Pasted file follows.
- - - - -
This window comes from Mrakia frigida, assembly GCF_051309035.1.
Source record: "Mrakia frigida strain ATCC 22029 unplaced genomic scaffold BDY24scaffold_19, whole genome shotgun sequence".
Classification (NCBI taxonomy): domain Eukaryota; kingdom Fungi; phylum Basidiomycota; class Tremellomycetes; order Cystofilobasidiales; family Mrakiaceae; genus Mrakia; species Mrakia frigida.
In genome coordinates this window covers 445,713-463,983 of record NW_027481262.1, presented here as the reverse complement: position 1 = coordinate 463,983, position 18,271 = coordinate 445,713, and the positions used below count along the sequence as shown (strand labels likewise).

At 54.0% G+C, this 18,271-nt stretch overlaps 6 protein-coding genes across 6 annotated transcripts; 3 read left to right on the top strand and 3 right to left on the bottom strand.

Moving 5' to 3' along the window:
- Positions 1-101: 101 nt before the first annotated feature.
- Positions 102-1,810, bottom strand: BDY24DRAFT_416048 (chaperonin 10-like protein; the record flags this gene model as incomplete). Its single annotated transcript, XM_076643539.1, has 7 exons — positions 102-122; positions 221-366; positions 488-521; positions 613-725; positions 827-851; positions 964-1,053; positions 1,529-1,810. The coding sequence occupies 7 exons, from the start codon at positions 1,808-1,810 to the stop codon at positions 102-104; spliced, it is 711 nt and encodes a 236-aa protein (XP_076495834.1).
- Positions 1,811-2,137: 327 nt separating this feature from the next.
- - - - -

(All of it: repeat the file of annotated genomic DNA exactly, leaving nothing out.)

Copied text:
This window comes from Mrakia frigida, assembly GCF_051309035.1.
Source record: "Mrakia frigida strain ATCC 22029 unplaced genomic scaffold BDY24scaffold_19, whole genome shotgun sequence".
Classification (NCBI taxonomy): domain Eukaryota; kingdom Fungi; phylum Basidiomycota; class Tremellomycetes; order Cystofilobasidiales; family Mrakiaceae; genus Mrakia; species Mrakia frigida.
In genome coordinates this window covers 445,713-463,983 of record NW_027481262.1, presented here as the reverse complement: position 1 = coordinate 463,983, position 18,271 = coordinate 445,713, and the positions used below count along the sequence as shown (strand labels likewise).

At 54.0% G+C, this 18,271-nt stretch overlaps 6 protein-coding genes across 6 annotated transcripts; 3 read left to right on the top strand and 3 right to left on the bottom strand.

Moving 5' to 3' along the window:
- Positions 1-101: 101 nt before the first annotated feature.
- Positions 102-1,810, bottom strand: BDY24DRAFT_416048 (chaperonin 10-like protein; the record flags this gene model as incomplete). Its single annotated transcript, XM_076643539.1, has 7 exons — positions 102-122; positions 221-366; positions 488-521; positions 613-725; positions 827-851; positions 964-1,053; positions 1,529-1,810. The coding sequence occupies 7 exons, from the start codon at positions 1,808-1,810 to the stop codon at positions 102-104; spliced, it is 711 nt and encodes a 236-aa protein (XP_076495834.1).
- Positions 1,811-2,137: 327 nt separating this feature from the next.